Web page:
Speak like a data center geek: Big data
FYI, this story is more than a year old
Big data is big for a lot of reasons. Some are literal (its massive datasets) and some are based on the promise of what it could one day deliver. For instance, IDC estimates a 44 billion gigabyte-sized digital universe by 2020, and the big data inside it offers potentially huge amounts of actionable and mind-blowing insights.
At Equinix, we’re into helping uncover all of it. But a first step is understanding some key big data definitions. That’s what our “How to Speak Like a Data Center Geek” series is for.
We’ll start basic on our first big data entry, since the list of definitions associated with big data is … big.
Too obvious? Well, we wanted to expand the big data definition a bit beyond what’s clear just by reading it – namely, it involves “big” amounts of “data.” A geek can do better. Here’s a solid definition from McKinsey: “Big data refers to datasets whose size is beyond the ability of typical database software tools to capture, store, manage, and analyze.” So maybe big data can also be accurately called “too big data?”
In an important 2001 report, Gartner analyst Doug Laney laid out the defining dimensions of big data, and they all happen to begin with “V”:
Volume: This refers to the depth and breadth of the data that must be managed, and is always growing. For instance, IBM says we create 2.5 quintillion bytes of data very day. That’s enough to fill 10 million Blu-ray discs.
Variety: This is the diversity of the types of data that make up big data datasets. It could be from video, audio, text, photos, etc., and proper analysis involves reconciling it all. Velocity: The sheer and increasing speed with which data is acquired and used.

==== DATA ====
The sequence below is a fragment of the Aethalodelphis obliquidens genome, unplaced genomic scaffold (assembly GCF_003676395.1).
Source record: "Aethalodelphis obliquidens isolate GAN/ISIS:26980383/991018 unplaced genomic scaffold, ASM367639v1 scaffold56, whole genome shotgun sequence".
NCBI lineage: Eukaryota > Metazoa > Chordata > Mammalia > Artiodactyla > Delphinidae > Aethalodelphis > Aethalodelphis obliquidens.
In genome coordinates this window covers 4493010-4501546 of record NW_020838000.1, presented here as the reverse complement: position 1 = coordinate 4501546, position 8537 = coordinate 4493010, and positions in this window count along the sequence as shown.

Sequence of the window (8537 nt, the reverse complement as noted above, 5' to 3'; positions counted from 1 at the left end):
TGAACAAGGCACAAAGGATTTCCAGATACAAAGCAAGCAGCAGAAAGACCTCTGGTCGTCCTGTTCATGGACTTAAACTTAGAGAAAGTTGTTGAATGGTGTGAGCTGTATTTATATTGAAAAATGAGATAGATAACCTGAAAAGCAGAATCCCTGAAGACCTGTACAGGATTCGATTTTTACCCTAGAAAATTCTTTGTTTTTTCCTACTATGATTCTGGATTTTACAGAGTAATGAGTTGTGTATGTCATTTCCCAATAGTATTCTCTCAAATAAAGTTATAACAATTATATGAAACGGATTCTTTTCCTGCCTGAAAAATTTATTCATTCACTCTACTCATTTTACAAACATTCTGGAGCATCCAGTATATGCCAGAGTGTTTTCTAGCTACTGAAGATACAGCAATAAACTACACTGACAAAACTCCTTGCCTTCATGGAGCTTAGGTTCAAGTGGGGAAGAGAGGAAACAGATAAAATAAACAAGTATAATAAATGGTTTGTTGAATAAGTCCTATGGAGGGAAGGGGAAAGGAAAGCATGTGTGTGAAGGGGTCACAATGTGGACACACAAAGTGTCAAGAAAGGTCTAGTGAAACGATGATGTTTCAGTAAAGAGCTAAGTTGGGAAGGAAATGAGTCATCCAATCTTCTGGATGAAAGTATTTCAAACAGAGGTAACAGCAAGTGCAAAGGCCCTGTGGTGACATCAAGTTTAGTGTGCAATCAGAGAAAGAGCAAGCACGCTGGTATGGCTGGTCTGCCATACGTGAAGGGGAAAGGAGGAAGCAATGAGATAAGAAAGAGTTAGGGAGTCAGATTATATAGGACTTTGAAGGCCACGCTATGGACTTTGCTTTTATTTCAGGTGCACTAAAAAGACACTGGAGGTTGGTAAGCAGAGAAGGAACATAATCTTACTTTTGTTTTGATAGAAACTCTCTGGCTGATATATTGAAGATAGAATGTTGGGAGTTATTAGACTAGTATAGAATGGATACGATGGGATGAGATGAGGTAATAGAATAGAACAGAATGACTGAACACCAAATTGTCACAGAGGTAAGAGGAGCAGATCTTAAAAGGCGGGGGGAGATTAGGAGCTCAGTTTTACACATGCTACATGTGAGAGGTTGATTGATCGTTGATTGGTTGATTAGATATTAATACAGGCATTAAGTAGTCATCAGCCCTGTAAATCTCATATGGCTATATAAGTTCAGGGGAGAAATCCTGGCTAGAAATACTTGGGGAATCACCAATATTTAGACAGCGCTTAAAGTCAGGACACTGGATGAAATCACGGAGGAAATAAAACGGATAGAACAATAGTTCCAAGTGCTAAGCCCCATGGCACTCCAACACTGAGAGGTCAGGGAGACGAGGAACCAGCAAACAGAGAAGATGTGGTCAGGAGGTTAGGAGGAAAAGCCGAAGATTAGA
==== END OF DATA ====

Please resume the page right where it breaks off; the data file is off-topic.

People have added or proposed more Vs over the years (value, veracity, variability), but it all starts with the 3Vs.
This is data that has a defined length and format, such as numbers and dates, and is usually stored in a database. It accounts for about 20% of the data out there, and its structured nature makes it easier to access and organize. So it is potentially powerful and widely usable.
This type of data does not follow a predefined data model or fit into relational databases. Examples include video, the text of email messages and social media. This makes up the bulk of the big data universe and has huge potential, but also presents bigger challenges for those trying to organize and gain insight from it.
DataInformed’s has a concise definition of analytics: “Using software-based algorithms and statistics to derive meaning from data.” But the reality is that big data analytics could have an entire Geek entry on its own (and maybe someday, it will). Here are a few subgroups of big data analytics: behavioral analytics, event analytics, location analytics, text analytics. The bottom line is that without good analytics, big data is akin to a mountainous pile of papers dumped on the floor of a 100-acre warehouse. Big data analytics makes big data make sense.
Article by Jim Poole, Equinix blog network